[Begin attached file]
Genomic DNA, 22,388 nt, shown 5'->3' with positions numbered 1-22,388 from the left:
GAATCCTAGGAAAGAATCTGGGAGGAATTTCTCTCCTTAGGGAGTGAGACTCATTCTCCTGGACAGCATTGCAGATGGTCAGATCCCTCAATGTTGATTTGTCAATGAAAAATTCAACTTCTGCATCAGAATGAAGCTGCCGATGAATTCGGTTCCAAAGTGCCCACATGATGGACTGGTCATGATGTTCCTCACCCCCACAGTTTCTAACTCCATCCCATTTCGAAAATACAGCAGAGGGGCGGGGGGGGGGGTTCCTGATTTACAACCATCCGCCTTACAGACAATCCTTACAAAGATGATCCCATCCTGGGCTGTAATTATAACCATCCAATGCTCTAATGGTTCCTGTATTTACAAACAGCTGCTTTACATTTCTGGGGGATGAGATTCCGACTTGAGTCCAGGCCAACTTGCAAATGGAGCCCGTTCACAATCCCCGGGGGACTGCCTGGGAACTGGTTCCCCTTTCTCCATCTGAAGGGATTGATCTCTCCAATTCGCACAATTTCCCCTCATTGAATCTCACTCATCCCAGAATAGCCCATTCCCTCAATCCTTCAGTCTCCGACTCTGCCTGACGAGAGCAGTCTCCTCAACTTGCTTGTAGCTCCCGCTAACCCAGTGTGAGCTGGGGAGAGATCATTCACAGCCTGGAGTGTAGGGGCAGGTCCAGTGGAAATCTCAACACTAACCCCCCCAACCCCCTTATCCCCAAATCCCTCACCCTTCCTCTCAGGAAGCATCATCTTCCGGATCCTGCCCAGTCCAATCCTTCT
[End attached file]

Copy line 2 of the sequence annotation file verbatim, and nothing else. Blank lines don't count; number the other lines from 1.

GAATCCTAGGAAAGAATCTGGGAGGAATTTCTCTCCTTAGGGAGTGAGACTCATTCTCCTGGACAGCATTGCAGATGGTCAGATCCCTCAATGTTGATTTGTCAATGAAAAATTCAACTTCTGCATCAGAATGAAGCTGCCGATGAATTCGGTTCCAAAGTGCCCACATGATGGACTGGTCATGATGTTCCTCACCCCCACAGTTTCTAACTCCATCCCATTTCGAAAATACAGCAGAGGGGCGGGGGGGGGGGTTCCTGATTTACAACCATCCGCCTTACAGACAATCCTTACAAAGATGATCCCATCCTGGGCTGTAATTATAACCATCCAATGCTCTAATGGTTCCTGTATTTACAAACAGCTGCTTTACATTTCTGGGGGATGAGATTCCGACTTGAGTCCAGGCCAACTTGCAAATGGAGCCCGTTCACAATCCCCGGGGGACTGCCTGGGAACTGGTTCCCCTTTCTCCATCTGAAGGGATTGATCTCTCCAATTCGCACAATTTCCCCTCATTGAATCTCACTCATCCCAGAATAGCCCATTCCCTCAATCCTTCAGTCTCCGACTCTGCCTGACGAGAGCAGTCTCCTCAACTTGCTTGTAGCTCCCGCTAACCCAGTGTGAGCTGGGGAGAGATCATTCACAGCCTGGAGTGTAGGGGCAGGTCCAGTGGAAATCTCAACACTAACCCCCCCAACCCCCTTATCCCCAAATCCCTCACCCTTCCTCTCAGGAAGCATCATCTTCCGGATCCTGCCCAGTCCAATCCTTCT